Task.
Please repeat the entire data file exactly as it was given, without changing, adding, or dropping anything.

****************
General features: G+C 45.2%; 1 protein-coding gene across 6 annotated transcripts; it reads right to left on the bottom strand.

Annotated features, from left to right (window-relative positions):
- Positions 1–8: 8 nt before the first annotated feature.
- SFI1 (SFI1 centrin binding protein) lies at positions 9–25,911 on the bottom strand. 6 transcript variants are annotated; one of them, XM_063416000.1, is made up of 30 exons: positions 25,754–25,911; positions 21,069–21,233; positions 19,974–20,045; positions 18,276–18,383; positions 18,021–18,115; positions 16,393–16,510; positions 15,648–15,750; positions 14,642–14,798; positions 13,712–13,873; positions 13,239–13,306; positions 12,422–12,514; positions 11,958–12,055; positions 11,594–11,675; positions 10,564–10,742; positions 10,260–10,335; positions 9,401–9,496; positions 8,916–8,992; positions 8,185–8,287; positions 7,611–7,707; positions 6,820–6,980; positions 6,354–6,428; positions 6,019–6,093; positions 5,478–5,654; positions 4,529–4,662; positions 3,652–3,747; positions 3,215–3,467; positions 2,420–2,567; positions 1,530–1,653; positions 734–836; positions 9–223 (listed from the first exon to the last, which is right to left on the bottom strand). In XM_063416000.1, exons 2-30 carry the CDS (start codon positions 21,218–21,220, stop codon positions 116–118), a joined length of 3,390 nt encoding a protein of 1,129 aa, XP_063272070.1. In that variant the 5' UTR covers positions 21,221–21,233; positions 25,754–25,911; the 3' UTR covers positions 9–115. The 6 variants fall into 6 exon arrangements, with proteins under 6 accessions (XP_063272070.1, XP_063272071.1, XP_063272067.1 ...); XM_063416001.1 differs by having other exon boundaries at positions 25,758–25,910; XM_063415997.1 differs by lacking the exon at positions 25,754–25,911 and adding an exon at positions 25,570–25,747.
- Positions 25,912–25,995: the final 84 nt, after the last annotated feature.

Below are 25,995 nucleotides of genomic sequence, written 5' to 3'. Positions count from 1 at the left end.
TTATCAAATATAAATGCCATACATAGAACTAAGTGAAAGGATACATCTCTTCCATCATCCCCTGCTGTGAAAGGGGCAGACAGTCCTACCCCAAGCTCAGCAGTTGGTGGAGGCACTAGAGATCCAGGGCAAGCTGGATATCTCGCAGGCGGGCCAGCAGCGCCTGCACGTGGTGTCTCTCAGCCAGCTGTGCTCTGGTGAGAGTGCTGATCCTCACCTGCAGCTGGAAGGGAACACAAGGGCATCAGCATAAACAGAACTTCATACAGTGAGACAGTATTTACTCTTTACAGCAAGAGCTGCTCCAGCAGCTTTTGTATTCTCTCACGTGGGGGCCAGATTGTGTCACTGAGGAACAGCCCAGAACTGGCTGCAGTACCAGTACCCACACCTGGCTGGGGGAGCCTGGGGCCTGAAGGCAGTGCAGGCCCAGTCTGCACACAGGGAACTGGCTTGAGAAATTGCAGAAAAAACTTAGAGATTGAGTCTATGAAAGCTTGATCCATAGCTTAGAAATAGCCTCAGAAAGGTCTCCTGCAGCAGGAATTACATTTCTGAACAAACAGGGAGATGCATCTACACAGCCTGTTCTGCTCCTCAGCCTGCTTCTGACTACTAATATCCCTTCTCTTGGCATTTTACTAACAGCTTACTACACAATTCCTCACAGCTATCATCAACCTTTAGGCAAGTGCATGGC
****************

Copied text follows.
General features: G+C 45.2%; 1 protein-coding gene across 6 annotated transcripts; it reads right to left on the bottom strand.

Annotated features, from left to right (window-relative positions):
- Positions 1–8: 8 nt before the first annotated feature.
- SFI1 (SFI1 centrin binding protein) lies at positions 9–25,911 on the bottom strand. 6 transcript variants are annotated; one of them, XM_063416000.1, is made up of 30 exons: positions 25,754–25,911; positions 21,069–21,233; positions 19,974–20,045; positions 18,276–18,383; positions 18,021–18,115; positions 16,393–16,510; positions 15,648–15,750; positions 14,642–14,798; positions 13,712–13,873; positions 13,239–13,306; positions 12,422–12,514; positions 11,958–12,055; positions 11,594–11,675; positions 10,564–10,742; positions 10,260–10,335; positions 9,401–9,496; positions 8,916–8,992; positions 8,185–8,287; positions 7,611–7,707; positions 6,820–6,980; positions 6,354–6,428; positions 6,019–6,093; positions 5,478–5,654; positions 4,529–4,662; positions 3,652–3,747; positions 3,215–3,467; positions 2,420–2,567; positions 1,530–1,653; positions 734–836; positions 9–223 (listed from the first exon to the last, which is right to left on the bottom strand). In XM_063416000.1, exons 2-30 carry the CDS (start codon positions 21,218–21,220, stop codon positions 116–118), a joined length of 3,390 nt encoding a protein of 1,129 aa, XP_063272070.1. In that variant the 5' UTR covers positions 21,221–21,233; positions 25,754–25,911; the 3' UTR covers positions 9–115. The 6 variants fall into 6 exon arrangements, with proteins under 6 accessions (XP_063272070.1, XP_063272071.1, XP_063272067.1 ...); XM_063416001.1 differs by having other exon boundaries at positions 25,758–25,910; XM_063415997.1 differs by lacking the exon at positions 25,754–25,911 and adding an exon at positions 25,570–25,747.
- Positions 25,912–25,995: the final 84 nt, after the last annotated feature.

Below are 25,995 nucleotides of genomic sequence, written 5' to 3'. Positions count from 1 at the left end.
TTATCAAATATAAATGCCATACATAGAACTAAGTGAAAGGATACATCTCTTCCATCATCCCCTGCTGTGAAAGGGGCAGACAGTCCTACCCCAAGCTCAGCAGTTGGTGGAGGCACTAGAGATCCAGGGCAAGCTGGATATCTCGCAGGCGGGCCAGCAGCGCCTGCACGTGGTGTCTCTCAGCCAGCTGTGCTCTGGTGAGAGTGCTGATCCTCACCTGCAGCTGGAAGGGAACACAAGGGCATCAGCATAAACAGAACTTCATACAGTGAGACAGTATTTACTCTTTACAGCAAGAGCTGCTCCAGCAGCTTTTGTATTCTCTCACGTGGGGGCCAGATTGTGTCACTGAGGAACAGCCCAGAACTGGCTGCAGTACCAGTACCCACACCTGGCTGGGGGAGCCTGGGGCCTGAAGGCAGTGCAGGCCCAGTCTGCACACAGGGAACTGGCTTGAGAAATTGCAGAAAAAACTTAGAGATTGAGTCTATGAAAGCTTGATCCATAGCTTAGAAATAGCCTCAGAAAGGTCTCCTGCAGCAGGAATTACATTTCTGAACAAACAGGGAGATGCATCTACACAGCCTGTTCTGCTCCTCAGCCTGCTTCTGACTACTAATATCCCTTCTCTTGGCATTTTACTAACAGCTTACTACACAATTCCTCACAGCTATCATCAACCTTTAGGCAAGTGCATGGC